Misc News – Aug 19

"Upland is now available in Lucas Oil Stadium. We'll be available at various kiosks and concession stands, as well as in the suites and  the Baker & Daniels East Club and Advantage West Club. Look for us in your game-day program for exact locations."

Oh, and Upland's Oktoberfest is about to hit the shelves.

The Indy Star has basically reprinted an article about the Sunday sales that was written by Convenience Store Decisions with emphasis on cold beer sales in (surprise) convenience stores. It says their petition got about 30,000 signatures.

Ale Street News has consolidated the midwest states' articles into one column but Bob's News from Indiana is online – as are other articles.

BA's mid-2009 numbers. Growing but slowing. We hear it might be more wide-spread than just beer so still growing isn't too bad.

Craft grew 9% in $ (it was 11% in the first half of 2008 and 14% in 2007).
Grew 5% in volume (was 6.5% last year, 11% in 2007) at 4,200,000 bbls.
There are 1,525 breweries (most since 1909).
Press Release - critique of the press releaseand another about "organic growth".
Which brings us to The Case Against Carrying Every Craft Beer In Your Local Store.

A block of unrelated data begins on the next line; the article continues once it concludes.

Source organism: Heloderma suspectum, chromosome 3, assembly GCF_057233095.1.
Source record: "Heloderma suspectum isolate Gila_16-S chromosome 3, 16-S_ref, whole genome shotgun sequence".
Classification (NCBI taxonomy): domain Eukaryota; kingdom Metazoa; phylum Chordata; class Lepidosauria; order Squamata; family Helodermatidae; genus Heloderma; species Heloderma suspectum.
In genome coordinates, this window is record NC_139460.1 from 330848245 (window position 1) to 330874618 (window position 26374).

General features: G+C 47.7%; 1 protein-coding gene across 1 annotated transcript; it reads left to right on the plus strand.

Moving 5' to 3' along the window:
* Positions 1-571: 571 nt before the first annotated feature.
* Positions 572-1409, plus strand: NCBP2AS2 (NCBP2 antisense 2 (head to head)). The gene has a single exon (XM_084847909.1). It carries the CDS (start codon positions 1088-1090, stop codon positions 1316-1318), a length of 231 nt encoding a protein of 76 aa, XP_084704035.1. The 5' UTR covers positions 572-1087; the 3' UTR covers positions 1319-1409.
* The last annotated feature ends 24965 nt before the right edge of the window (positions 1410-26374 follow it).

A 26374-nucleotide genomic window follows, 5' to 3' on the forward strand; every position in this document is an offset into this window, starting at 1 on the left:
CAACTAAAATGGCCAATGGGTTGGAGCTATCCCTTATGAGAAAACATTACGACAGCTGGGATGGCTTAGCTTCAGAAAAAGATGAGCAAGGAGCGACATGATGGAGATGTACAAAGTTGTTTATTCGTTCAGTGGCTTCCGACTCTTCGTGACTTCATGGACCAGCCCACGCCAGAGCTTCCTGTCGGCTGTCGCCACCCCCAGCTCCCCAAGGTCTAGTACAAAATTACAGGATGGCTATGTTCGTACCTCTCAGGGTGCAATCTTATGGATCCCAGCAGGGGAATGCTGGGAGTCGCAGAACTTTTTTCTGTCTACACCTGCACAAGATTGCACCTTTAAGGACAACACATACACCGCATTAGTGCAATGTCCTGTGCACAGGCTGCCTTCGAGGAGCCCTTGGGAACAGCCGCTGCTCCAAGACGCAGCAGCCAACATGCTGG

BrewDog's Tokyo Stout comes in at 18.2% ABV. They've run into official complaints about the marketing. Not the £9.99 per 11oz bottle though. article

  • Use of the phrase "intergalactic fantastic imperial stout" in marketing points to hallucinogenic qualities
  • Use of the following statement on BrewDog's website: "It is all about moderation. Everything in moderation, including moderation itself. What logically follows is that you must, from time, have excess. This beer is for those times."

Thank Heaven for Beer reviews Marmite.

The Diner’s Journal Blog of the New York Times has the best bacon news yet. Brooklyn Bacon Barleywine.

It turns out that as well equipped as Mr. Oliver’s brewery is, it doesn’t have an actual stove, something he needed to cook up a batch of malt mash. It’s a special malt that was smoked in the same room with some of the bacon made by the legendary Allan Benton. “It’s almost terrifying how much the malt smells like bacon,” Mr. Oliver said.

He plans to brew about 15 gallons of barleywine with that malt. In the meantime, he’s been infusing a brown ale with the flavor of Benton’s bacon fat through a technique known as “fat washing.” (Nick Fauchald described the process in this profile of the bartender Eben Freeman.) Oh, and the bacon-fat-infused ale was also aged in bourbon barrels, because bourbon and bacon go together like, um, beer and bacon.

Eventually, the barleywine with the bacon-smoked malt and the bourbon-aged, bacon-fat-infused ale would be blended to create one monstrously bizarre beer.

“One of two things will happen,” Mr. Oliver predicted. “Either this will be the most amazingly disgusting thing you’ve ever tasted in your life. Or I shall rule the earth.”

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